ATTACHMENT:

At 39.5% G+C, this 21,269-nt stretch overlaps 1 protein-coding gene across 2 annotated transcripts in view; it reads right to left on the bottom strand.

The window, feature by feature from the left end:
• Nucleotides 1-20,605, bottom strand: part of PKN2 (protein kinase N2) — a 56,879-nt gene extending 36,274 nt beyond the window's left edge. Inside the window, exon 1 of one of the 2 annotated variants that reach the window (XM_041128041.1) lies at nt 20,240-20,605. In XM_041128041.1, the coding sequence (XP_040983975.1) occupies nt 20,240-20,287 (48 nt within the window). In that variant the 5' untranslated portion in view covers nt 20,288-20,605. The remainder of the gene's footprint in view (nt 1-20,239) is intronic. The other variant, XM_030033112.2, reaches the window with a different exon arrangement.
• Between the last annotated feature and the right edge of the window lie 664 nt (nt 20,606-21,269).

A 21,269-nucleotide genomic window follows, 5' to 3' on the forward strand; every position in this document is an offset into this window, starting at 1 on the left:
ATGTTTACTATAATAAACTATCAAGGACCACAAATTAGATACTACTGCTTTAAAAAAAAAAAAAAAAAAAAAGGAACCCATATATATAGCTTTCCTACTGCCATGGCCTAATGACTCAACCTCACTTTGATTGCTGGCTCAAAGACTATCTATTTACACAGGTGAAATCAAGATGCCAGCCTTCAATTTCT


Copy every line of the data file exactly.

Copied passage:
At 39.5% G+C, this 21,269-nt stretch overlaps 1 protein-coding gene across 2 annotated transcripts in view; it reads right to left on the bottom strand.

The window, feature by feature from the left end:
• Nucleotides 1-20,605, bottom strand: part of PKN2 (protein kinase N2) — a 56,879-nt gene extending 36,274 nt beyond the window's left edge. Inside the window, exon 1 of one of the 2 annotated variants that reach the window (XM_041128041.1) lies at nt 20,240-20,605. In XM_041128041.1, the coding sequence (XP_040983975.1) occupies nt 20,240-20,287 (48 nt within the window). In that variant the 5' untranslated portion in view covers nt 20,288-20,605. The remainder of the gene's footprint in view (nt 1-20,239) is intronic. The other variant, XM_030033112.2, reaches the window with a different exon arrangement.
• Between the last annotated feature and the right edge of the window lie 664 nt (nt 20,606-21,269).

A 21,269-nucleotide genomic window follows, 5' to 3' on the forward strand; every position in this document is an offset into this window, starting at 1 on the left:
ATGTTTACTATAATAAACTATCAAGGACCACAAATTAGATACTACTGCTTTAAAAAAAAAAAAAAAAAAAAAGGAACCCATATATATAGCTTTCCTACTGCCATGGCCTAATGACTCAACCTCACTTTGATTGCTGGCTCAAAGACTATCTATTTACACAGGTGAAATCAAGATGCCAGCCTTCAATTTCT